In addition to these three viable candidates, there are four other gubernatorial candidates with absolutely no prospect of victory. Three of these candidates represent small far-left political parties or alliances: Norma Dardik (Left Workers Front), Aurelio Vázquez (Movement Toward Socialism), and Jorge Sánchez (Socialist Workers Movement). The fourth candidate, Rubén Alí Yauhar, represents a minor Peronist splinter party (Union and Liberty Party).

With no runoff required, whichever gubernatorial candidate wins the most votes on April 7 will be sworn into office in December for a four-year term. At the present time, Soria (FPV) and Carreras (JSRN) are within striking distance of each other, with Matzen (Let’s Change) trailing in third place.

Twenty-four of the provincial legislators are elected from eight three-member districts using proportional representation while 22 are elected from a province-wide district using proportional representation. With three viable gubernatorial candidates whose legislative lists are expected to perform well, it is very likely that whoever is elected governor will assume office without a majority in the provincial legislature. If the victor is either Carreras or Matzen, an informal or formal legislative coalition could be formed without too much difficulty to support the governor’s policy agenda, but if Soria is elected the potential for legislative gridlock is notably higher.

As a mid-tier provincial petroleum and gas producer, Río Negro’s gubernatorial elections lack the high stakes of the March 10 gubernatorial election in neighboring Neuquén, home of the Vaca Muerta shale deposit. However, the election is equally salient for oil and natural gas development in Río Negro and also very important for the Macri Administration since the last thing Macri needs right now is a victory by a gubernatorial candidate so closely associated with Fernández de Kirchner as Martín Soria.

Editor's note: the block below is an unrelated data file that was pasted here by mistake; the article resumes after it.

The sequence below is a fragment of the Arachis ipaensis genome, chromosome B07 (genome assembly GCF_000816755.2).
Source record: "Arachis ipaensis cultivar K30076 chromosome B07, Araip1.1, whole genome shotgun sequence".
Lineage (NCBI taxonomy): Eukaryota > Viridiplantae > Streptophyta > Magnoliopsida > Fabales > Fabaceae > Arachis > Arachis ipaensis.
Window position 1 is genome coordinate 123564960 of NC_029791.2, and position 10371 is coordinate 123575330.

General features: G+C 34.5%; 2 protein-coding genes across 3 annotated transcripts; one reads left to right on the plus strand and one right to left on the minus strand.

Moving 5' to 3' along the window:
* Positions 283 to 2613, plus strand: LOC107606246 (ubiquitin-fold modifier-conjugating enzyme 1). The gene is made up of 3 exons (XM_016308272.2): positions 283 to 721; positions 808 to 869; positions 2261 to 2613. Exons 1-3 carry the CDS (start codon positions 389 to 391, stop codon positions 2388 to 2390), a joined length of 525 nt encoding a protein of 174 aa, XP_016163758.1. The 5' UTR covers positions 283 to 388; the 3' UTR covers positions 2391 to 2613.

Note: This is the fourth entry of the Baker Institute’s Center for Energy Studies series on the 2019 Argentine elections. The next entry will appear on April 8, reviewing the results of the Río Negro election as well as explaining what the results of the April 7 primary election in Chubut tell us about the likely outcome of the June 9 gubernatorial election in Chubut.

Previous entries in this series are:

The 2019 Presidential and Petro-Province Elections in Argentina.  January 22, 2019.

The Battle for the Future of the Vaca Muerta: Neuquén’s 2019 Gubernatorial Election. February 27, 2019.

Houston, We Don’t Have a Problem: Pro-Development Candidate Wins The Battle for the Vaca Muerta.  March 11, 2019.

Mark P. Jones is the Joseph D. Jamail Chair of Latin American Studies and the Director of the Center for Energy Studies’ Argentina Program at Rice University’s James A. Baker III Institute for Public Policy.

Follow him on Twitter @MarkPJonesTX